Kaleidoscope Moons Reclaim with Compassion the Beauty of Lives Lost Too Soon (part 2)

Kaleidoscope Moons Reclaim with Compassion the Beauty of Lives Lost Too Soon (part 2)

kaleidoscopept2

The loss of a child is a soul-shattering experience to endure under any circumstances. But the agony becomes even greater when the cause of death is as grotesquely unnatural as unprovoked gun violence or some other form--like a bomb-blast, knife-attack, truck-attack, or drone-attack--of extreme vehemence. 

Gun violence in the United States in 2018 proved dire enough that high school students staged nation-wide walk-outs to protest the government's failure to reform gun laws and curb the epidemic of death by bullets. That the fatal shot was sometimes self-inflicted made the painful chaos no less tragic. This is not stated to point fingers or assign guilt but the absence of empathy or mindfulness in the form of compassion has been known to play as significant a role in some suicides as it has in homicides.

Art Prints

In addition: as 2018 entered its final quarter, approximately 5,000 children had become casualties of the war in Afghanistan. Moreover, forced displacement had put the lives of some 28 million children at risk. One of my favorite social media hashtags is #CompassionSavesLives and that could certainly prove the case in regard to those millions of children still at risk in 2019.

A Lesson on Compassion from the Kaleidoscope

Among the first questions to come up when planning the Kaleidoscope Moons Art Series was: Why choose kaleidoscopes to symbolize reclaiming the beauty of lives lost too soon? The answer is simple. The kaleidoscope by its very nature serves as an art of intentional compassion which automatically demonstrates an invaluable lesson. It does this via the following:

Kaleidoscopes of various styles contain sparkling fragments of different colors within a specific physical form, such as a telescope-like tube, or flat disc, which randomly assume different patterns. They might form swirls, stars, waves, diamonds, snowflakes, or other unidentifiable configurations containing many colors or just a few. But regardless of the numerous patterns and shapes it might assume, a kaleidoscope’s basic functionality as a cohesive whole playfully reflecting beauty composed of chromatic diversity remains intact.

How to sustain effective functionality in the face of unpredictable change is something humanity is struggling to learn as history reshapes patterns of demographic social, economic, racial, gender, religious, and generational realities. The lives of young and old alike depend on everyone paying attention and getting the answers right. And, truthfully, those answers--compassion, empathy, mindfulness, love--have been available for a long time.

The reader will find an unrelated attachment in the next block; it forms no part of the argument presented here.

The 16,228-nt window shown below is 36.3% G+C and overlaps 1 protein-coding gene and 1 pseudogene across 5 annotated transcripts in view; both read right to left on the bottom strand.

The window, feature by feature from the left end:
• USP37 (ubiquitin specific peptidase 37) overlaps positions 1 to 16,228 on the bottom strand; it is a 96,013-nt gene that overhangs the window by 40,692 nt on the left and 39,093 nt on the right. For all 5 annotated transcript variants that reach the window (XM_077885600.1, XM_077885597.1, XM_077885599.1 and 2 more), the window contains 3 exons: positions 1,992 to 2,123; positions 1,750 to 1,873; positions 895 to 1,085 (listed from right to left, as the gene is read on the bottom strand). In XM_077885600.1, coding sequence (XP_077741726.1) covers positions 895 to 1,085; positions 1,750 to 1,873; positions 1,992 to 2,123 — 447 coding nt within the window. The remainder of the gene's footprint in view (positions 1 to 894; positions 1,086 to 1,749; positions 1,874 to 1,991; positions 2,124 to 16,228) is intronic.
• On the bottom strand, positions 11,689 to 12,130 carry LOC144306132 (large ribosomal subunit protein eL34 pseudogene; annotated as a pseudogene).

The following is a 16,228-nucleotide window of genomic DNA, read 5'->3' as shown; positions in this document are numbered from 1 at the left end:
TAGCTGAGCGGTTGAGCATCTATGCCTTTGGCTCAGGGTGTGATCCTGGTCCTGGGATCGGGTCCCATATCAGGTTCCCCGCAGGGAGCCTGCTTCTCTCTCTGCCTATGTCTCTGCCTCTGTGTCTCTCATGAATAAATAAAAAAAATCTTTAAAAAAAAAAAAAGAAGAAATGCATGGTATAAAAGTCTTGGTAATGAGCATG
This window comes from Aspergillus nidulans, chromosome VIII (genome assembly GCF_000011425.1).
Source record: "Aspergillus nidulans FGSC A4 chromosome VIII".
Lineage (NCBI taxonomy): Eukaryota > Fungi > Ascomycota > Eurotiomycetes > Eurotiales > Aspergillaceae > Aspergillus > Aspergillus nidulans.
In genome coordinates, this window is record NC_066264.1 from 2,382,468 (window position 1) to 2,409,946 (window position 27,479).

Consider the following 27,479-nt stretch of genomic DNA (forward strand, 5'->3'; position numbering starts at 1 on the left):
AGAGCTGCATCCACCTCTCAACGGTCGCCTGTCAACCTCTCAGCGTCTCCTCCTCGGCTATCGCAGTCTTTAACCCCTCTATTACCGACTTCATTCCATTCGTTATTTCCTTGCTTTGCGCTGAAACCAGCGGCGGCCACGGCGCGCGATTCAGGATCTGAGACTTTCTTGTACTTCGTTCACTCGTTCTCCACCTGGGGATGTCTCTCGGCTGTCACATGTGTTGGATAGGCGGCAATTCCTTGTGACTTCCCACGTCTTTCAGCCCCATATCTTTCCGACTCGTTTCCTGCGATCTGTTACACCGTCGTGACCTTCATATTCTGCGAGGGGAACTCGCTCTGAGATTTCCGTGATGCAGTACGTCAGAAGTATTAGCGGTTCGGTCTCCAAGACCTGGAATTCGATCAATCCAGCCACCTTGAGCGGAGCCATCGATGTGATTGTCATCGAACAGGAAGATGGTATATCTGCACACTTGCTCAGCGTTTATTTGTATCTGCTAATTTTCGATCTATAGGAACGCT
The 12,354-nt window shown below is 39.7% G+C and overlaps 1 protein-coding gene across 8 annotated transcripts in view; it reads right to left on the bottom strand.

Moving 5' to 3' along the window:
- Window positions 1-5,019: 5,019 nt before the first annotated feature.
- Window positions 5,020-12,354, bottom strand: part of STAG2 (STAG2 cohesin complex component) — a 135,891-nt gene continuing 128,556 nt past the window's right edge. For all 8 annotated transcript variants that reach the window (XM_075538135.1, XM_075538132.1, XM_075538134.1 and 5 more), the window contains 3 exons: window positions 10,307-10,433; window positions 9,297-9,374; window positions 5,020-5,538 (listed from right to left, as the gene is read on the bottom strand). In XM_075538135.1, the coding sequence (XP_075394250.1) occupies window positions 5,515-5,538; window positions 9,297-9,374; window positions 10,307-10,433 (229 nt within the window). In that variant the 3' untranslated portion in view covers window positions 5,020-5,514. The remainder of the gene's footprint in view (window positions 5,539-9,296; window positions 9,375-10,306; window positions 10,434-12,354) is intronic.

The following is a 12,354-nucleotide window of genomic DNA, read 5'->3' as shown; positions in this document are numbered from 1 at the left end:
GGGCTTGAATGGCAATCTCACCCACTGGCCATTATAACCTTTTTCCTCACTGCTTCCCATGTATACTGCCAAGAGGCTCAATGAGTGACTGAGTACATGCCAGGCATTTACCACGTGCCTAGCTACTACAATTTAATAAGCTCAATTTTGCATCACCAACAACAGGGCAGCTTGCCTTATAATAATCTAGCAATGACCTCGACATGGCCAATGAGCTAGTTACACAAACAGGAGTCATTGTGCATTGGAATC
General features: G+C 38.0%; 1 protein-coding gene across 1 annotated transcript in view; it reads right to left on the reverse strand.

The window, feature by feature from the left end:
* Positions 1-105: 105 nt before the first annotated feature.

Art of Intentional Compassion

While some automatically adapt to the shift and flow of history's reconfigurations,  many allow fear to take over their better natures. They then turn to violence, or self-imposed isolation, in attempts to stop the unstoppable. Empowering them with compassion via the lesson of the kaleidoscope may be one way to encourage alternative life-affirming responses. For it is a lesson which suggests we can do more than survive powerful seemingly disruptive changes. We can harness the energies they generate to create dynamic new opportunities.        

Art of intentional compassion has the potential to raise humanity's collective awareness in a way which helps us recognize and correct the folly of certain attitudes, policies, and practices. What, however, do we do when such awareness comes too late and children's lives--as well as those of adult women and men--have already been lost to what the late great author James Baldwin referred to as "ignorance allied with power?" Hopefully, my visual and written offerings along with those of other mindful compassionate thinkers will not just document such disastrous losses. Hopefully, they will help prompt all of us to do a lot more to prevent them in the first place.

Aberjhani
author of The River of Winged Dreams
ceator of Silk-Featherbrush Artworks

 

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